The Evil Shepherd HTML version
There was a great deal of discussion, the following morning at the Sheridan Club, during
the gossipy half-hour which preceded luncheon, concerning Sir Timothy Brast's
forthcoming entertainment. One of the men, Philip Baker, who had been for many years
the editor of a famous sporting weekly, had a ticket of invitation which he displayed to an
envious little crowd.
"You fellows who get invitations to these parties," a famous actor declared, "are the most
elusive chaps on earth. Half London is dying to know what really goes on there, and yet,
if by any chance one comes across a prospective or retrospective guest, he is as dumb
about it as though it were some Masonic function. We've got you this time, Baler, though.
We'll put you under the inquisition on Friday morning."
"There a won't be any need," the other replied. "One hears a great deal of rot talked about
these affairs, but so far as I know, nothing very much out of the way goes on. There are
always one or two pretty stiff fights in the gymnasium, and you get the best variety show
and supper in the world."
"Why is there this aroma of mystery hanging about the affair, then?" some one asked.
"Well, for one or two reasons," Baker answered. "One, no doubt, is because Sir Timothy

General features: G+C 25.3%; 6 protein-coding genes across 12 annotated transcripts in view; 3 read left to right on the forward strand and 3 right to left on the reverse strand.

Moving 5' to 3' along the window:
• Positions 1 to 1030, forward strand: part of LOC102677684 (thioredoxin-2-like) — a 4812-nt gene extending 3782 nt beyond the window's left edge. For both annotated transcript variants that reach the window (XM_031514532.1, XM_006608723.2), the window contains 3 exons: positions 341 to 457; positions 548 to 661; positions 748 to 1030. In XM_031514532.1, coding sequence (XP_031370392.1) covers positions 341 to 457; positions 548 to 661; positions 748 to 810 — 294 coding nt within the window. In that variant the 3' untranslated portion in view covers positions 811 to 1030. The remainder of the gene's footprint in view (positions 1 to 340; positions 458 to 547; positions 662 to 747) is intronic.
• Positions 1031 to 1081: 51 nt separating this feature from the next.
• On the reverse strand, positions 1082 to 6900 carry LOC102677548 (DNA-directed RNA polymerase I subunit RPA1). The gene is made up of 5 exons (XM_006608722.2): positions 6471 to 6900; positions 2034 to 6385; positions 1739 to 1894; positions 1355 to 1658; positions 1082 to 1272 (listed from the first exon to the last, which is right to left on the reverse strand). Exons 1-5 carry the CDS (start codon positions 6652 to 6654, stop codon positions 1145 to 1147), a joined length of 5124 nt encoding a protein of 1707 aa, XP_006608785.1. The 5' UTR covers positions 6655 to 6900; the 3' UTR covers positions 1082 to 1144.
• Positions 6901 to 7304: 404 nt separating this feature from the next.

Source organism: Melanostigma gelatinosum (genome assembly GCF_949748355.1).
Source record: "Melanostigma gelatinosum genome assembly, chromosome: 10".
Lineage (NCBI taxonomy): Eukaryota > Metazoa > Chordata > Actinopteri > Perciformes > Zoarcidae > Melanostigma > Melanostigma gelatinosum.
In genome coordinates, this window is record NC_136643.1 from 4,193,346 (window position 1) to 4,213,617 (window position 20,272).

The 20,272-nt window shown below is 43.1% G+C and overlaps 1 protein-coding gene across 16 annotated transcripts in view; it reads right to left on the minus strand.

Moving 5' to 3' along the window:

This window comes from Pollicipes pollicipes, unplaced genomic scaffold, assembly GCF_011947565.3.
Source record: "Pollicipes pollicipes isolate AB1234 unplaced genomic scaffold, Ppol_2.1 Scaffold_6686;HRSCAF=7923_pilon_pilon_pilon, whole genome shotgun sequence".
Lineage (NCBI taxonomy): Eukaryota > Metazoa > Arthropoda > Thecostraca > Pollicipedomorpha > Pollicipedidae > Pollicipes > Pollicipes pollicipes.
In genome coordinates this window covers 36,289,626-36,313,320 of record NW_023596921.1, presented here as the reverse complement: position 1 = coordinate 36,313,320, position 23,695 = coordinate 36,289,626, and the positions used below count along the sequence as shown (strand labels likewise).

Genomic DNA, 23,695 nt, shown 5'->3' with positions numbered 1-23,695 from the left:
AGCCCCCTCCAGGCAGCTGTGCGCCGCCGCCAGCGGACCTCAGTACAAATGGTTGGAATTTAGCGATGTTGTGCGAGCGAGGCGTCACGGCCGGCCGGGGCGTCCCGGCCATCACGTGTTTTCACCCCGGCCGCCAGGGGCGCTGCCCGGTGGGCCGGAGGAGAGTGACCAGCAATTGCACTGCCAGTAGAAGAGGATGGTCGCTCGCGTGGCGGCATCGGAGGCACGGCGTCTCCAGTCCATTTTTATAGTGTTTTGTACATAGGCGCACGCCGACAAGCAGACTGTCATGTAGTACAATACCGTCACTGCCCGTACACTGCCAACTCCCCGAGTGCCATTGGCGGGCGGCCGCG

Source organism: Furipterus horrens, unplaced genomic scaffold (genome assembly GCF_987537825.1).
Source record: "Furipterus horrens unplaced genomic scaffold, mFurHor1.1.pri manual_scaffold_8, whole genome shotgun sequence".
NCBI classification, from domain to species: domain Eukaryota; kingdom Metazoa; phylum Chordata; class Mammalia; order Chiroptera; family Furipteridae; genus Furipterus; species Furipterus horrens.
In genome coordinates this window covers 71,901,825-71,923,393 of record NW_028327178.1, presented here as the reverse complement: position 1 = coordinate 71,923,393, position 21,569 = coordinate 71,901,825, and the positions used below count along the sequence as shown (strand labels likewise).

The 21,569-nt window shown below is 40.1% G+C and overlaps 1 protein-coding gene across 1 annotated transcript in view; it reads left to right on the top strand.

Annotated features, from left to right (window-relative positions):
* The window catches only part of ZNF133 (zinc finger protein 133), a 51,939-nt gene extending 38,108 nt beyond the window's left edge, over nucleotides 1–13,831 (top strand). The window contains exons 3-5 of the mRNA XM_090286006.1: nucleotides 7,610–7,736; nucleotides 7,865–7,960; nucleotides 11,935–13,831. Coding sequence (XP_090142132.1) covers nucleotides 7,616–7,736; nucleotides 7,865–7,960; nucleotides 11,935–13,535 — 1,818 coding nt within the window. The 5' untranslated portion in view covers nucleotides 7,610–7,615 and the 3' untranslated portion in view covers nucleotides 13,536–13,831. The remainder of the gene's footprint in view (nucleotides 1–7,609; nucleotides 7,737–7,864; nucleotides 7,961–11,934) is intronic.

has a great idea of arranging the fights himself, and the opponents actually don't know
until the fight begins whom they are meeting, and sometimes not even then. There has
been some gossiping, too, about the rules, and the weight of the gloves, but that I know,
"And the rest of the show?" a younger member enquired. "Is it simply dancing and music
and that sort of thing?"
"Just a variety entertainment," the proud possessor of the scarlet-hued ticket declared.
"Sir Timothy always has something up his sleeve. Last year, for instance, he had those
six African girls over from Paris in that queer dance which they wouldn't allow in
London at all. This time no one knows what is going to happen. The house, as you know,
is absolutely surrounded by that hideous stone wall, and from what I have heard,
reporters who try to get in aren't treated too kindly. Here's Ledsam. Very likely he knows
more about it."
"Ledsam," some one demanded, as Francis joined the group, "are you going to Sir
Timothy Brast's show to-morrow night?"
"I hope so," Francis replied, producing his strip of pasteboard.
"Ever been before?"